The predicted amino acid sequence of the VMA3 gene product shows extensive sequence identity (64%) to the 17×103Mr proteolipid from bovine chromaffin granules (Mandel et al. 1988), but is less homologous (30% identity) to the proteolipid from Sulfolobus acidocaldarius (Denda et al. 1989). The amino acid sequence of the N-terminal half of Vma3p (residues 1–78) was found to be 23% identical to that of the C-terminal half (residues 79-160) (Umemoto et al. 1990). The C-terminal half of yeast Vma3p showed significant homology (about 35% identity) to SxliPAfr proteolipids of spinach chloroplasts, yeast mitochondria, bovine mitochondria and cyanobacterium Synechococcus (Cozens and Walker, 1987; Sebald and Hoppe, 1981). Homology of the N-terminal half was less marked and showed about 27% identity to 8×103Mr proteolipids of thermophilic bacterium PS3 and Bacillus megaterium (Brusilow et al. 1989; Sebald and Hoppe, 1981). This suggests that the yeast VMA3 gene is a duplicated and diverged form of the genes encoding SxKPAfp proteolipids of the Fo sectors in F1F0-ATPases (Nelson and Nelson, 1989).
Subunit c in the partially purified yeast enzyme bound DCCD (Uchida et al. 1985), suggesting that it may function as a part of a channel for proton translocation in the H+-ATPase complex (Kakinuma et al. 1981). Hydropathy analysis predicts that Vma3p contains four membrane-spanning domains (Nelson and Nelson, 1989; Umemoto et al 1990: Glu-137 exists in the fourth domain, which has been reported to be the conserved DCCD-binding site in various proteolipids of the F1F0-ATPases.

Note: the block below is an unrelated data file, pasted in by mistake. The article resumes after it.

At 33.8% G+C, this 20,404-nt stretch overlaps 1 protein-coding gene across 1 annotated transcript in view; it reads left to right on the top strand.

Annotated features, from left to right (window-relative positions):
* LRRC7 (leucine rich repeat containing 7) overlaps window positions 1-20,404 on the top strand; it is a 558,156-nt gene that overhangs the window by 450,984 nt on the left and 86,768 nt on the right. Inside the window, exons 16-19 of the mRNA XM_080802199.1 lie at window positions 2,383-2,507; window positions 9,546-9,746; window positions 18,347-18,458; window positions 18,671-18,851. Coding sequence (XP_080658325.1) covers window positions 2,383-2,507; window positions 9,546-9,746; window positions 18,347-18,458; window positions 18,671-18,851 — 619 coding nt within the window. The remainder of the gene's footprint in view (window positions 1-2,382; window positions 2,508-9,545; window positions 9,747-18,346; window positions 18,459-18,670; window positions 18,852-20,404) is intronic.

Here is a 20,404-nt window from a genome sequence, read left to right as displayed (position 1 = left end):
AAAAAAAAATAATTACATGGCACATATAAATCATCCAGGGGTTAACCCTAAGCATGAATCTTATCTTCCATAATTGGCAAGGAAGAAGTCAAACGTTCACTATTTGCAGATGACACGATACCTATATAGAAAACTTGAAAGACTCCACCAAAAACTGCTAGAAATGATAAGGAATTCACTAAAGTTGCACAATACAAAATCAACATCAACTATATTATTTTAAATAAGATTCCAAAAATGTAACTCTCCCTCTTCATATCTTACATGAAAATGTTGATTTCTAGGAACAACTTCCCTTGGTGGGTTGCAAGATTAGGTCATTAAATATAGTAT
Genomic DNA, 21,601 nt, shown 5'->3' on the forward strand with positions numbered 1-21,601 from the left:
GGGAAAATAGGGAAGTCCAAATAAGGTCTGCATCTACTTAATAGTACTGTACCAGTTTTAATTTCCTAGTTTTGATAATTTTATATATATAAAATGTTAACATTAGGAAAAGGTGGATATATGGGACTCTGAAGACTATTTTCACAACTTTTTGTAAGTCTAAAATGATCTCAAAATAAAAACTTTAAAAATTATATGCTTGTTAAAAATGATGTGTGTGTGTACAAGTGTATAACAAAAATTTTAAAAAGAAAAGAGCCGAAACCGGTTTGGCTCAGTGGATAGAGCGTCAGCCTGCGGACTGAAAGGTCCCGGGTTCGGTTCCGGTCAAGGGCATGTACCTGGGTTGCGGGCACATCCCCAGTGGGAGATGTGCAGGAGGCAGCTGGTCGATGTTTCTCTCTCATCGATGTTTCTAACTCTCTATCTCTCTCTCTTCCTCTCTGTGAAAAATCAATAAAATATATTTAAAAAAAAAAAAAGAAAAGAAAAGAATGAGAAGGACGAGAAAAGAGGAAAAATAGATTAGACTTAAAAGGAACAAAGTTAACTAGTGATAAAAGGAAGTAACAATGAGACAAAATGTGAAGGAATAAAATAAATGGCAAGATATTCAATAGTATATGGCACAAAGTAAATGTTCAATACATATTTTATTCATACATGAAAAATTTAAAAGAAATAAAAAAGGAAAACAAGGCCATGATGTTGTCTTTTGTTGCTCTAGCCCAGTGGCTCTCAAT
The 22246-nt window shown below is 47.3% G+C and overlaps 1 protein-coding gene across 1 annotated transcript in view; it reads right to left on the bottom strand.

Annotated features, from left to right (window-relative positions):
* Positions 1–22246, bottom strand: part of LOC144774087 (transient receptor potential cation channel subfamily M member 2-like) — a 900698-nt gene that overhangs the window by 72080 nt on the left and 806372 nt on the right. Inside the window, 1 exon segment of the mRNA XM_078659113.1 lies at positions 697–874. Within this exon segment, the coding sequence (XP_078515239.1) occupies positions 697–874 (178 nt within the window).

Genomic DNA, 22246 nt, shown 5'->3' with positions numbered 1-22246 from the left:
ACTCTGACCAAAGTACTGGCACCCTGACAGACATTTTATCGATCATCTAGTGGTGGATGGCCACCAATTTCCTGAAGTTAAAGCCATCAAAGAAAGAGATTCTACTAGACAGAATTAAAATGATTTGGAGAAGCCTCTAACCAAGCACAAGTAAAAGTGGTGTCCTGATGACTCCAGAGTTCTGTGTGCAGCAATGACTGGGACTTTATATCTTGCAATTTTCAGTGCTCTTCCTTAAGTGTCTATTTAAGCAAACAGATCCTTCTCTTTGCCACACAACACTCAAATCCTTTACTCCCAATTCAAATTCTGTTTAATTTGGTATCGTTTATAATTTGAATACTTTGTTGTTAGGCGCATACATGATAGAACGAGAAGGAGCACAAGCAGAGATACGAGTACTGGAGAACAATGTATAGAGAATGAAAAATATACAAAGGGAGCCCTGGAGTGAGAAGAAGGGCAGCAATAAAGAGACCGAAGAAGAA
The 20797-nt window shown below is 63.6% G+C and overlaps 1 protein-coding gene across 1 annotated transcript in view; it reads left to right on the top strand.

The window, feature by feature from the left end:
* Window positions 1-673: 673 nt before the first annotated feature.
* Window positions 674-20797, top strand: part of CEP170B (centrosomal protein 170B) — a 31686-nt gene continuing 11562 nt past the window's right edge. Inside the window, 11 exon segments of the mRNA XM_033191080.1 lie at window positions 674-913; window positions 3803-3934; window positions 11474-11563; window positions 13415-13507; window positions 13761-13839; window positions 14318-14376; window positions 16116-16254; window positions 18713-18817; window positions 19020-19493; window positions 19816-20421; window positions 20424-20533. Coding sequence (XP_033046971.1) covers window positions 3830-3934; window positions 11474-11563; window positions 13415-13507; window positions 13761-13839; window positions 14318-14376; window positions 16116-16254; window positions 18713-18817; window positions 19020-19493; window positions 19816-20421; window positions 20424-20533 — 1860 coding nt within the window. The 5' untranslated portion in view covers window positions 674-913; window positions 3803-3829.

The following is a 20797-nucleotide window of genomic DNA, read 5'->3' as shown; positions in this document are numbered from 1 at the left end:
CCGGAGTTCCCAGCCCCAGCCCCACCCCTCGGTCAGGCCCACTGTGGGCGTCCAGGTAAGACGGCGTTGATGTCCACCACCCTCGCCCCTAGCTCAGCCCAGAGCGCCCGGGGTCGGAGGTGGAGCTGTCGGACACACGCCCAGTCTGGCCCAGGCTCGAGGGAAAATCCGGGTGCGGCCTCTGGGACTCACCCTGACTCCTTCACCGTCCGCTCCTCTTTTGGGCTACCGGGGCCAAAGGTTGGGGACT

VMA4 and Vma4p (subunit E)
Foury (1990) discovered VMA4 while characterizing the M1P1 gene that encodes the catalytic subunit of the yeast mitochondrial DNA polymerase (Foury, 1989). The VMA4 open reading frame (699 bases) was determined; it predicted a hydrophilic polypeptide of molecular mass 26.6 kDa. The deduced amino acid sequence shows 34% identity to the 31×103Mr subunit of the V-ATPase from kidney microsomes (Hirsch et al. 1988). VMA4 and MIP1 were found to be located on chromosome XV and the initiation sites of their mRNAs are only separated by about 185 bp (Foury, 1989, 1990). Vma4p is a peripheral 27×103Mr subunit of the enzyme complex (Table 1). The function of the subunit is not known yet.
VMA5 and Vma5p (subunit C)